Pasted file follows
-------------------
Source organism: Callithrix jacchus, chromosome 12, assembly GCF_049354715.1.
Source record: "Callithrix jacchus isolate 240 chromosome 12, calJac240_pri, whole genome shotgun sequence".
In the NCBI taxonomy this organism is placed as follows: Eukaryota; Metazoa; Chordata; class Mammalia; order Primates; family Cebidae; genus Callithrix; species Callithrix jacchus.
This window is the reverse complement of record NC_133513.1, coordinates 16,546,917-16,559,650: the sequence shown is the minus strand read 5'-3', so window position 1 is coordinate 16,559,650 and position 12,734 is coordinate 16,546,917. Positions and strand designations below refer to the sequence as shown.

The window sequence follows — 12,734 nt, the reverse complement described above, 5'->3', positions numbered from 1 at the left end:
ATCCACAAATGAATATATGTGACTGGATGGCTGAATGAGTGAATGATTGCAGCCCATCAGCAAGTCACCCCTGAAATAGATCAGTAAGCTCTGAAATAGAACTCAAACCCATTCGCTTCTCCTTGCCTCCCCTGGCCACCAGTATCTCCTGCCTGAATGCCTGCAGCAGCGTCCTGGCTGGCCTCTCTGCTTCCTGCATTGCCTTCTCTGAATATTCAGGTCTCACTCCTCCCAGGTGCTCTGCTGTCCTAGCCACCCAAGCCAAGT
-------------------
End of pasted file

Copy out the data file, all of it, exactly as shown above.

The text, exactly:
Source organism: Callithrix jacchus, chromosome 12, assembly GCF_049354715.1.
Source record: "Callithrix jacchus isolate 240 chromosome 12, calJac240_pri, whole genome shotgun sequence".
In the NCBI taxonomy this organism is placed as follows: Eukaryota; Metazoa; Chordata; class Mammalia; order Primates; family Cebidae; genus Callithrix; species Callithrix jacchus.
This window is the reverse complement of record NC_133513.1, coordinates 16,546,917-16,559,650: the sequence shown is the minus strand read 5'-3', so window position 1 is coordinate 16,559,650 and position 12,734 is coordinate 16,546,917. Positions and strand designations below refer to the sequence as shown.

The window sequence follows — 12,734 nt, the reverse complement described above, 5'->3', positions numbered from 1 at the left end:
ATCCACAAATGAATATATGTGACTGGATGGCTGAATGAGTGAATGATTGCAGCCCATCAGCAAGTCACCCCTGAAATAGATCAGTAAGCTCTGAAATAGAACTCAAACCCATTCGCTTCTCCTTGCCTCCCCTGGCCACCAGTATCTCCTGCCTGAATGCCTGCAGCAGCGTCCTGGCTGGCCTCTCTGCTTCCTGCATTGCCTTCTCTGAATATTCAGGTCTCACTCCTCCCAGGTGCTCTGCTGTCCTAGCCACCCAAGCCAAGT